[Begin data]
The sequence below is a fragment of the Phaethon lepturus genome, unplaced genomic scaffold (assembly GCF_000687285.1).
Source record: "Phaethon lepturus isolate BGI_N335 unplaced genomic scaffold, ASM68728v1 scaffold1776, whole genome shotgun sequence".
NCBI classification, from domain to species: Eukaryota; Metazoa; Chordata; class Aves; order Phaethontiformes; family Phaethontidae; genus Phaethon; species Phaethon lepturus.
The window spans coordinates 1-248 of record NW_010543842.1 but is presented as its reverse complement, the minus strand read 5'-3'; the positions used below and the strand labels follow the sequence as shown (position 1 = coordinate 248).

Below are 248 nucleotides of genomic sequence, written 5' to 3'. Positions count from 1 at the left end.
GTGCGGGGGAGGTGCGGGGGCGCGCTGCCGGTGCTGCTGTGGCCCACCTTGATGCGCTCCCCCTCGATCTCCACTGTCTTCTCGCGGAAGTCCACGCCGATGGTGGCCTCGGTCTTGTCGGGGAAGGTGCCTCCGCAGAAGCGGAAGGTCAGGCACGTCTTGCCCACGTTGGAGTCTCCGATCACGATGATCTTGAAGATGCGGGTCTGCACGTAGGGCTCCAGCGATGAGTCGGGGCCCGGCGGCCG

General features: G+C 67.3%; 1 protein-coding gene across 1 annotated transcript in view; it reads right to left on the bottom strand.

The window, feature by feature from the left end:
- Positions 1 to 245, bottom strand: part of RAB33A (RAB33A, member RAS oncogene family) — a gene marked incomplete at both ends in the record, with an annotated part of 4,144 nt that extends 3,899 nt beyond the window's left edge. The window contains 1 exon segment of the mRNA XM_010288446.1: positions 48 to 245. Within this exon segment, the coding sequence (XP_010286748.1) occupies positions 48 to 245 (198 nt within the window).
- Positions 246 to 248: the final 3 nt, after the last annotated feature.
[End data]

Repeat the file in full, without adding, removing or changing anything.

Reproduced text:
The sequence below is a fragment of the Phaethon lepturus genome, unplaced genomic scaffold (assembly GCF_000687285.1).
Source record: "Phaethon lepturus isolate BGI_N335 unplaced genomic scaffold, ASM68728v1 scaffold1776, whole genome shotgun sequence".
NCBI classification, from domain to species: Eukaryota; Metazoa; Chordata; class Aves; order Phaethontiformes; family Phaethontidae; genus Phaethon; species Phaethon lepturus.
The window spans coordinates 1-248 of record NW_010543842.1 but is presented as its reverse complement, the minus strand read 5'-3'; the positions used below and the strand labels follow the sequence as shown (position 1 = coordinate 248).

Below are 248 nucleotides of genomic sequence, written 5' to 3'. Positions count from 1 at the left end.
GTGCGGGGGAGGTGCGGGGGCGCGCTGCCGGTGCTGCTGTGGCCCACCTTGATGCGCTCCCCCTCGATCTCCACTGTCTTCTCGCGGAAGTCCACGCCGATGGTGGCCTCGGTCTTGTCGGGGAAGGTGCCTCCGCAGAAGCGGAAGGTCAGGCACGTCTTGCCCACGTTGGAGTCTCCGATCACGATGATCTTGAAGATGCGGGTCTGCACGTAGGGCTCCAGCGATGAGTCGGGGCCCGGCGGCCG

General features: G+C 67.3%; 1 protein-coding gene across 1 annotated transcript in view; it reads right to left on the bottom strand.

The window, feature by feature from the left end:
- Positions 1 to 245, bottom strand: part of RAB33A (RAB33A, member RAS oncogene family) — a gene marked incomplete at both ends in the record, with an annotated part of 4,144 nt that extends 3,899 nt beyond the window's left edge. The window contains 1 exon segment of the mRNA XM_010288446.1: positions 48 to 245. Within this exon segment, the coding sequence (XP_010286748.1) occupies positions 48 to 245 (198 nt within the window).
- Positions 246 to 248: the final 3 nt, after the last annotated feature.